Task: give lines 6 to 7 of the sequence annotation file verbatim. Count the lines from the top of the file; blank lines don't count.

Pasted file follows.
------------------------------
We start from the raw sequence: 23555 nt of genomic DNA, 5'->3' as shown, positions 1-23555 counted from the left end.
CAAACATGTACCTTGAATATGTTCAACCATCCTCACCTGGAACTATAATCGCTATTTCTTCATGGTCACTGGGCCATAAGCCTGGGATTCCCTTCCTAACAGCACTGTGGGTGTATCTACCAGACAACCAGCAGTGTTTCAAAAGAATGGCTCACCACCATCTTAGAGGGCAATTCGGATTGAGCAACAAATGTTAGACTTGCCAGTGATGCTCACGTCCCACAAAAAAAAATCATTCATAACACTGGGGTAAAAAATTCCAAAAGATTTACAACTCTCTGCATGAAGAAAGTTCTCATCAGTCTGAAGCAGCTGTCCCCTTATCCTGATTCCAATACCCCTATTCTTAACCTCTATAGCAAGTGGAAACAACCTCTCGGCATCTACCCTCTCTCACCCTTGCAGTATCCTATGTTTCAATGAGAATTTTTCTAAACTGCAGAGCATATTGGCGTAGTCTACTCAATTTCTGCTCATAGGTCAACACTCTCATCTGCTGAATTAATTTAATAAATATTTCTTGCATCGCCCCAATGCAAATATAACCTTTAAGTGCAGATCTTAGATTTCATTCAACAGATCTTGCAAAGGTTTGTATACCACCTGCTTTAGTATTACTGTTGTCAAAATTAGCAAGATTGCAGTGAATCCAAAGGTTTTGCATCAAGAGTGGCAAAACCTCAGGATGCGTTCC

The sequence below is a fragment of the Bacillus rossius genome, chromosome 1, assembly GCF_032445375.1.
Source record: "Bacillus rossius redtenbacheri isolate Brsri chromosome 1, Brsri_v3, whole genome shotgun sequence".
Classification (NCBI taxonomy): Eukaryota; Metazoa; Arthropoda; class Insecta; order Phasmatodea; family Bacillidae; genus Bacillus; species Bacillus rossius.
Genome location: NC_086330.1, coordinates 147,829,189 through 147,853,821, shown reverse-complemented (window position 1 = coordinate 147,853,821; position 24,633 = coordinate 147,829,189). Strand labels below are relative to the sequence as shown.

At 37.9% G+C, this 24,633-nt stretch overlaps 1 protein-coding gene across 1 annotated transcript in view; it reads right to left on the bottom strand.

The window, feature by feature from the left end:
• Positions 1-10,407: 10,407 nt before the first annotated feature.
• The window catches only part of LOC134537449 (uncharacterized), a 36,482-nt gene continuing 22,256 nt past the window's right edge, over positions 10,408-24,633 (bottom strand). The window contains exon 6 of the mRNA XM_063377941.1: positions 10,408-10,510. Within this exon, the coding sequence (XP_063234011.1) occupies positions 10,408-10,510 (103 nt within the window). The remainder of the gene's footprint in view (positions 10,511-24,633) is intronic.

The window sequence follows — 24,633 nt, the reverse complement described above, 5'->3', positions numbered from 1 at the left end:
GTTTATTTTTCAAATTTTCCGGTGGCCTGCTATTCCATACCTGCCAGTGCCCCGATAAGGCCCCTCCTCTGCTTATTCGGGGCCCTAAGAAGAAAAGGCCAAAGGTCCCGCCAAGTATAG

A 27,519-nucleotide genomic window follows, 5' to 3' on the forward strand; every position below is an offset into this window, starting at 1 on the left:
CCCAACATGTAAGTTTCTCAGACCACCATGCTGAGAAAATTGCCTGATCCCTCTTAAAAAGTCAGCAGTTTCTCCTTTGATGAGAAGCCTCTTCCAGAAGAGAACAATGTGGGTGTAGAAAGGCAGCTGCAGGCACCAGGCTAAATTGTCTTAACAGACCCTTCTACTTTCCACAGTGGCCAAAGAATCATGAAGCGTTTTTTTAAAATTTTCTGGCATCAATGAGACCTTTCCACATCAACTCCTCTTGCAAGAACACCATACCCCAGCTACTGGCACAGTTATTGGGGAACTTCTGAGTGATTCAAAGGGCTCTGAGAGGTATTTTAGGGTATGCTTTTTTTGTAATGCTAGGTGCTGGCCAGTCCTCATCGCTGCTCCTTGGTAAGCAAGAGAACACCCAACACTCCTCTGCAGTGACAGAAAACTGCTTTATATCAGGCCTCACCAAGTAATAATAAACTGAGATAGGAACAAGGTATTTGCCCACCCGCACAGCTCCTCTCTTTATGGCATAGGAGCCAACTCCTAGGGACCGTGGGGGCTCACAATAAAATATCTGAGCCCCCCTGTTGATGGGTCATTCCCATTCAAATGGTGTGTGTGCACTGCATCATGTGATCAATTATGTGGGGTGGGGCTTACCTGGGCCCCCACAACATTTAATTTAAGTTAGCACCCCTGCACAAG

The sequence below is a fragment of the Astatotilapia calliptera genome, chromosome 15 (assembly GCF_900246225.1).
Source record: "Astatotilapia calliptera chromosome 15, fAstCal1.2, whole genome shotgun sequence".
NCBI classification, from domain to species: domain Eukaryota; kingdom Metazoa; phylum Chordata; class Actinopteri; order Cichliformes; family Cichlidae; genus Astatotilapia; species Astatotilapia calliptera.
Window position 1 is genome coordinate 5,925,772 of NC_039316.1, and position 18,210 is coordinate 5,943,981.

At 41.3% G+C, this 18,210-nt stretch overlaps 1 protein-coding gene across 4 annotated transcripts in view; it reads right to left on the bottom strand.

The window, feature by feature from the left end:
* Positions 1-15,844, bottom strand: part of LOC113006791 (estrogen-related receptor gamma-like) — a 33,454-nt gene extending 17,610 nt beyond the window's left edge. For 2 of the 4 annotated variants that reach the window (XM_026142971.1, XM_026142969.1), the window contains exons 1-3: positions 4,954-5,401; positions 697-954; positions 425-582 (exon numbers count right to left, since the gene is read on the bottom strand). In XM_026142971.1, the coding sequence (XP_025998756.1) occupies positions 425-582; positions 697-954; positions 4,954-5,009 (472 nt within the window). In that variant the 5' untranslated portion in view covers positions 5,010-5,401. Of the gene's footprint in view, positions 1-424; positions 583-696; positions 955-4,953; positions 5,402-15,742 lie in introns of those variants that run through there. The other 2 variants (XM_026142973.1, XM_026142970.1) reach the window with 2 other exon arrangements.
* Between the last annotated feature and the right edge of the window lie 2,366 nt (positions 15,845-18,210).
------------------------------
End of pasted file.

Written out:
Genome location: NC_086330.1, coordinates 147,829,189 through 147,853,821, shown reverse-complemented (window position 1 = coordinate 147,853,821; position 24,633 = coordinate 147,829,189). Strand labels below are relative to the sequence as shown.

At 37.9% G+C, this 24,633-nt stretch overlaps 1 protein-coding gene across 1 annotated transcript in view; it reads right to left on the bottom strand.